Coregionalization model for two separable multidimensional Gaussian Process

Dear Community,
I want to model a joint Gaussian Process with two response variables using a linear combination of two dimensional covariance functions (i.e a linear Coregionalization spatial process Or a bivariate geostatistical model) .

My idea is similar to this one: Multi-output gaussian processes. However, I have had problems with the “multiplication” because, as I understand it uses the kronecker product.
The model I’m trying to implement is described in (Schmidt, Gelfand eq. 1)

The model I want to implement is the following:
Let S1 and S2 two gp with covariance = gp.cov.Matern32(input_dims=2)
And then use the sum of two kronecker products of the covariance matrix

Now, I first tried to use a tt.tensor array (2x2) to act as the coregionalization matrix.
Then produce the Kronnecker product (covariance function) and sum a similar function

This is the code:

with pm.Model() as model:
    ## Building the covariance structure
    sigma_p = pm.HalfNormal('sigma_p',sd=3)
    #phi = pm.Uniform('phi',0,15)
    phi_p = pm.HalfNormal('phi_p',sd=1)
    cov_p= sigma_p * pm.gp.cov.Matern32(2,phi_p,active_dims=[0,1])

    ## Building the covariance structure
    sigma_s = pm.HalfNormal('sigma_s',sd=3)
    #phi = pm.Uniform('phi',0,15)
    phi_s = pm.HalfNormal('phi_s',sd=1)
    cov_s= sigma_s * pm.gp.cov.Matern32(2,phi_s,active_dims=[0,1])

    ## Build corregionalization matrix
    A = pm.Normal(name='a',mu=0,sd=1,shape=(2,2))
    ### Letś try to do the exercise with kronnecker prod 
    

    fl1 = [A,cov_p]
    fl2 = [A,cov_s]
    K1 = pm.gp.cov.Kron(factor_list=fl1)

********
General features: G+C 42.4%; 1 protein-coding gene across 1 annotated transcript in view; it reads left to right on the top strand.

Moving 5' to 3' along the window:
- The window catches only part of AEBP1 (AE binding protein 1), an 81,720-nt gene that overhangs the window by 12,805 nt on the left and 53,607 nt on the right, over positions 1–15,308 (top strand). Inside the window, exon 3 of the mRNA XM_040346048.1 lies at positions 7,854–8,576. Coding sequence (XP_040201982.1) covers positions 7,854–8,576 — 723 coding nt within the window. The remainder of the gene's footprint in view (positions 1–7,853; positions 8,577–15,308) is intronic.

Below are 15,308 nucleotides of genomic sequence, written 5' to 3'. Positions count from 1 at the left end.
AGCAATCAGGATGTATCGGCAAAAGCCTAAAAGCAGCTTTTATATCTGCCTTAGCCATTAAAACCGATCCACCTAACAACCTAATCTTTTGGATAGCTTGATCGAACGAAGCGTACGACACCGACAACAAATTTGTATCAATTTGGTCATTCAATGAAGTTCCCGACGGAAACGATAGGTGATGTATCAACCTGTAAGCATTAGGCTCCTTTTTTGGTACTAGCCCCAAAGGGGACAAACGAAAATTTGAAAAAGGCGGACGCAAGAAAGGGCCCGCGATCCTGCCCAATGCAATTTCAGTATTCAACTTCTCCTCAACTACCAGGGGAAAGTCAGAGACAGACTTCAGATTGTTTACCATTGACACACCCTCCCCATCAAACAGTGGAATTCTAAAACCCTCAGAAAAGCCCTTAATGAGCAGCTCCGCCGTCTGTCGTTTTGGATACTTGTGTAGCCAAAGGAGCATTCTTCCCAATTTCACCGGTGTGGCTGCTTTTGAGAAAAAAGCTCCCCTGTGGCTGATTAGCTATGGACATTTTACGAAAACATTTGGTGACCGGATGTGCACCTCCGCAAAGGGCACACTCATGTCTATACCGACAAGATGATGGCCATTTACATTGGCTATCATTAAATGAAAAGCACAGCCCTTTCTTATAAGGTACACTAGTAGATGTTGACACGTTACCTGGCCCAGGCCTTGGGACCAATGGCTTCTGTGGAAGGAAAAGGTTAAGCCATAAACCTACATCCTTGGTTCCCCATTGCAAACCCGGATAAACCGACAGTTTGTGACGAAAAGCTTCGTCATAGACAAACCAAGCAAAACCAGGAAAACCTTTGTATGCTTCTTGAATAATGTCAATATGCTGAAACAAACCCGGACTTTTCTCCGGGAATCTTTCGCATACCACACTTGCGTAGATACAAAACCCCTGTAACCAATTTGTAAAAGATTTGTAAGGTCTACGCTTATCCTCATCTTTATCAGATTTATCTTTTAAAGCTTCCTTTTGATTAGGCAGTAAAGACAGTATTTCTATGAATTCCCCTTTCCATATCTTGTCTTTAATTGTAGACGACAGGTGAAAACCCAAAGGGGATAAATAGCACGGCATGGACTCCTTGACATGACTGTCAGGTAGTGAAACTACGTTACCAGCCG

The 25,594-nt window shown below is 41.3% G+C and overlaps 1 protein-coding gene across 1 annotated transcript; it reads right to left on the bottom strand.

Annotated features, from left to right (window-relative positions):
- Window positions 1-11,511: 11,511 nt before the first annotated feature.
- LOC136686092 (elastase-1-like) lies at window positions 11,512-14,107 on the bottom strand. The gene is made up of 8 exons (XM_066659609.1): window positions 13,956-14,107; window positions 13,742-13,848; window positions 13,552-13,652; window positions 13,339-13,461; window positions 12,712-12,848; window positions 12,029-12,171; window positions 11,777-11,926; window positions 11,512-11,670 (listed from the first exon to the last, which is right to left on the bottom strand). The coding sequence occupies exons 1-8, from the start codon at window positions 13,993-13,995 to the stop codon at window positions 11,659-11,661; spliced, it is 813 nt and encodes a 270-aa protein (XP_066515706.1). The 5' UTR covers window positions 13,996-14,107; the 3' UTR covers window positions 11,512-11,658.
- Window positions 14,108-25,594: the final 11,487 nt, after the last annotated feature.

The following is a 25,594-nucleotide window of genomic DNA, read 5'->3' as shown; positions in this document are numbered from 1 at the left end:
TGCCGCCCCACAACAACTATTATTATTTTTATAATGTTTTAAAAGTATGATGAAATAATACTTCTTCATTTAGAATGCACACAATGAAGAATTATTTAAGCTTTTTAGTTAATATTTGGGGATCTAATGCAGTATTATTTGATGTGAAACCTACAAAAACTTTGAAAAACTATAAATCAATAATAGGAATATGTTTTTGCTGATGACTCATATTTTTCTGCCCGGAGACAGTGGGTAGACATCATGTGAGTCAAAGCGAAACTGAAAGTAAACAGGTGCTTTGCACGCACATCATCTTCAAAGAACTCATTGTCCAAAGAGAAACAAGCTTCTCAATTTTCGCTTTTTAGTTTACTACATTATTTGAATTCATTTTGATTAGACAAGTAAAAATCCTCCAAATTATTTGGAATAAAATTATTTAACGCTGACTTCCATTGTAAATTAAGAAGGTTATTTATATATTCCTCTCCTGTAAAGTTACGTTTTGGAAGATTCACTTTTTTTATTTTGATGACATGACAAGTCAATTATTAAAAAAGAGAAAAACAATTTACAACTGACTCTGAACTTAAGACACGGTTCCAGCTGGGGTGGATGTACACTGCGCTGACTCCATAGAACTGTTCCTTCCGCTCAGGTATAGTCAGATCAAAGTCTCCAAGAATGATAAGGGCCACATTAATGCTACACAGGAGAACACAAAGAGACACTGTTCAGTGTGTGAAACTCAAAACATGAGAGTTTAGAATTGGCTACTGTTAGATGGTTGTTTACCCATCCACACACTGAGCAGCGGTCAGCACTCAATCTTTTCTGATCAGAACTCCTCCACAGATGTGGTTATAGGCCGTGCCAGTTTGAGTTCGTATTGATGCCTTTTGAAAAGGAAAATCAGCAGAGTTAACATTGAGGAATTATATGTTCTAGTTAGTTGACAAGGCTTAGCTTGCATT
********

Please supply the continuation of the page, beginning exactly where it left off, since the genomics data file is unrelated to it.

K2 = pm.gp.cov.Kron(factor_list=fl2)
    K = K1 + K2
    
    gp = pm.gp.Latent(cov_func=K)
    
    f = gp.prior("latent_field", X=TX.values,reparameterize=False)
    
    y_obs = pm.Bernoulli('y_obs',logit_p=f,observed=Y)

However I had an error saying that the RV_Free variable has no attribute “input_dims” meaning that the only way to make the gp.cov.Kron to work is with a factor_list argument composed of ONLY covariance functions (i.e. gp.cov.Covariance).

I tried then to use the function gp.cov.Coregion however it seems to work only when input_dims=1 i.e. it only accepts 1d datasets.
ValueError: Coregion requires exactly one dimension to be active

So my question is, Do you think that its possible to achieve this with the current implementation of the GP API?

Do I need to extend it to cover multiple dimensional linear corregionalisations ?

Thanks for reading

The gp.cov.Coregion covariance is required to have input_dim=1 because the X variable it takes as input
is the index of the elements of the matrix B. This indexing constructs the linear combinations that underlie the coregionalization model. There’s no restrictions on the number of inputs for the underlying process covariance matrix, so your cov_p and cov_s should be OK. You should add a column to your X that is the index of which of the outputs the corresponding y variable belongs to, and set that as the active_dim for gp.cov.Coregion.

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Thank you @bwengals . However, I haven’t make it work. It appears to me that it’s not possible to use the CoRegion together with the kronecker product.
This is the code that I’m trying to run.

phi_pt = 40
cov_p= pm.gp.cov.Matern32(2,phi_pt,active_dims=[0,1])
phi_st = 15
cov_s= pm.gp.cov.Matern32(2,phi_st,active_dims=[2,3])

##coregionalization matrix
a = np.random.normal(size=4).reshape(2,2)
A = pm.gp.cov.Coregion(2,active_dims=[4],B=a)
K1 = pm.gp.cov.Kron(factor_list=[cov_p,A])

I’ve concatenated the coordinates and the outputs in corresponding columns.